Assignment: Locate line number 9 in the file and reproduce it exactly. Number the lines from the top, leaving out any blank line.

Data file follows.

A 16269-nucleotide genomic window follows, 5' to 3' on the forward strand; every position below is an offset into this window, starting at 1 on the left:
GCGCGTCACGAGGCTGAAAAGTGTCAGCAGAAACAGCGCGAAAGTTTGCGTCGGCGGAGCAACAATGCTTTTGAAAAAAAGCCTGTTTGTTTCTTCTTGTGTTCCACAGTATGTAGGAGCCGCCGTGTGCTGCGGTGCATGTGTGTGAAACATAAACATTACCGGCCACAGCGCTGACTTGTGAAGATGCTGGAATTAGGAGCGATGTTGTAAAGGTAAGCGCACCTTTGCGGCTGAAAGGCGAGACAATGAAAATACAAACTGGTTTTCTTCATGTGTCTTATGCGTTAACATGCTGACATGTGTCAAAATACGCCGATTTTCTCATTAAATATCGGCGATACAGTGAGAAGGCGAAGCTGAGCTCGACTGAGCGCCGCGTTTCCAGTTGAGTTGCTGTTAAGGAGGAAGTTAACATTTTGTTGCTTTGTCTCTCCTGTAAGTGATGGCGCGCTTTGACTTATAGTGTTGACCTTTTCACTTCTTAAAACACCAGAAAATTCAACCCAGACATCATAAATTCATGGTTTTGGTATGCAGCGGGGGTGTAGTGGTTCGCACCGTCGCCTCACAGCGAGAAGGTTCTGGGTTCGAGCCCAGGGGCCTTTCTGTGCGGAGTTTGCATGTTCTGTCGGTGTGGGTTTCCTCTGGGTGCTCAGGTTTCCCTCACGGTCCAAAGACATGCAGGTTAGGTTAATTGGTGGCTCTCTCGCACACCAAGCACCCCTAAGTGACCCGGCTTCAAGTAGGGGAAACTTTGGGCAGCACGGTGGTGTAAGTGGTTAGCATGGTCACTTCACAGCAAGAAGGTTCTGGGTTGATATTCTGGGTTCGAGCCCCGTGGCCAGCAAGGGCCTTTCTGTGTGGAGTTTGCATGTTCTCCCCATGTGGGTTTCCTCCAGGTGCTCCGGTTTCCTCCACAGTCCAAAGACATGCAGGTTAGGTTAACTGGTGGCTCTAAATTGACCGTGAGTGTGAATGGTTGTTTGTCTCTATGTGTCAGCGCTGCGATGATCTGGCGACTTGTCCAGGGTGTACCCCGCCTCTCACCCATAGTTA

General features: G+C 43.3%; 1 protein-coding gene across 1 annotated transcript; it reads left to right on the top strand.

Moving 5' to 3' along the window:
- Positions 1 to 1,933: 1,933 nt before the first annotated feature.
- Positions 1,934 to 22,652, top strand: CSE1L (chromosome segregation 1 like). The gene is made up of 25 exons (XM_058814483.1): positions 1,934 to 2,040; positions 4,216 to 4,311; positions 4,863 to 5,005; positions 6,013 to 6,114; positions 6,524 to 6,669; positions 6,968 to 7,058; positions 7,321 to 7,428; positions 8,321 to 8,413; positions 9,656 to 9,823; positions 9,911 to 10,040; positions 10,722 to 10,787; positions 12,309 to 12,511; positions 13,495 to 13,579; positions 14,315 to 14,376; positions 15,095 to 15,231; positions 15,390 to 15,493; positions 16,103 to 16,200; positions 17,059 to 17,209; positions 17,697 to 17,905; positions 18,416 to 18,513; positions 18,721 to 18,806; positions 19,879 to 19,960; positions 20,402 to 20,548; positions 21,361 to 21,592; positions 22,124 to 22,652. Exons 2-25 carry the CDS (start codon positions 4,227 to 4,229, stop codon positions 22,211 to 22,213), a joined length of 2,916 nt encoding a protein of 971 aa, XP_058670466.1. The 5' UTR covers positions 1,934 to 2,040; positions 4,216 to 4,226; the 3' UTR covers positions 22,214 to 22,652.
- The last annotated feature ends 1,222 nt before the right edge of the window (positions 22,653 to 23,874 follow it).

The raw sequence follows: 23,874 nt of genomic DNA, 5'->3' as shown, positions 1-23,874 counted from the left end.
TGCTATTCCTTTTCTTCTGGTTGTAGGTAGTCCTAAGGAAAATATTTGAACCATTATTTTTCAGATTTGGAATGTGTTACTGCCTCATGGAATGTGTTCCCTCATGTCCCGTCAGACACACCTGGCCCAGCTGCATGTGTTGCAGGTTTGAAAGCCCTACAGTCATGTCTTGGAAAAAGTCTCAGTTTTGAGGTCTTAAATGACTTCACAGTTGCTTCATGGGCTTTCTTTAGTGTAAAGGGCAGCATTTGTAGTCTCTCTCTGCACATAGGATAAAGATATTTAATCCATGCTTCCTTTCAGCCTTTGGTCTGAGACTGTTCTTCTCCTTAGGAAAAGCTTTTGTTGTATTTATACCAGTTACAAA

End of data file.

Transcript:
TGCTATTCCTTTTCTTCTGGTTGTAGGTAGTCCTAAGGAAAATATTTGAACCATTATTTTTCAGATTTGGAATGTGTTACTGCCTCATGGAATGTGTTCCCTCATGTCCCGTCAGACACACCTGGCCCAGCTGCATGTGTTGCAGGTTTGAAAGCCCTACAGTCATGTCTTGGAAAAAGTCTCAGTTTTGAGGTCTTAAATGACTTCACAGTTGCTTCATGGGCTTTCTTTAGTGTAAAGGGCAGCATTTGTAGTCTCTCTCTGCACATAGGATAAAGATATTTAATCCATGCTTCCTTTCAGCCTTTGGTCTGAGACTGTTCTTCTCCTTAGGAAAAGCTTTTGTTGTATTTATACCAGTTACAAA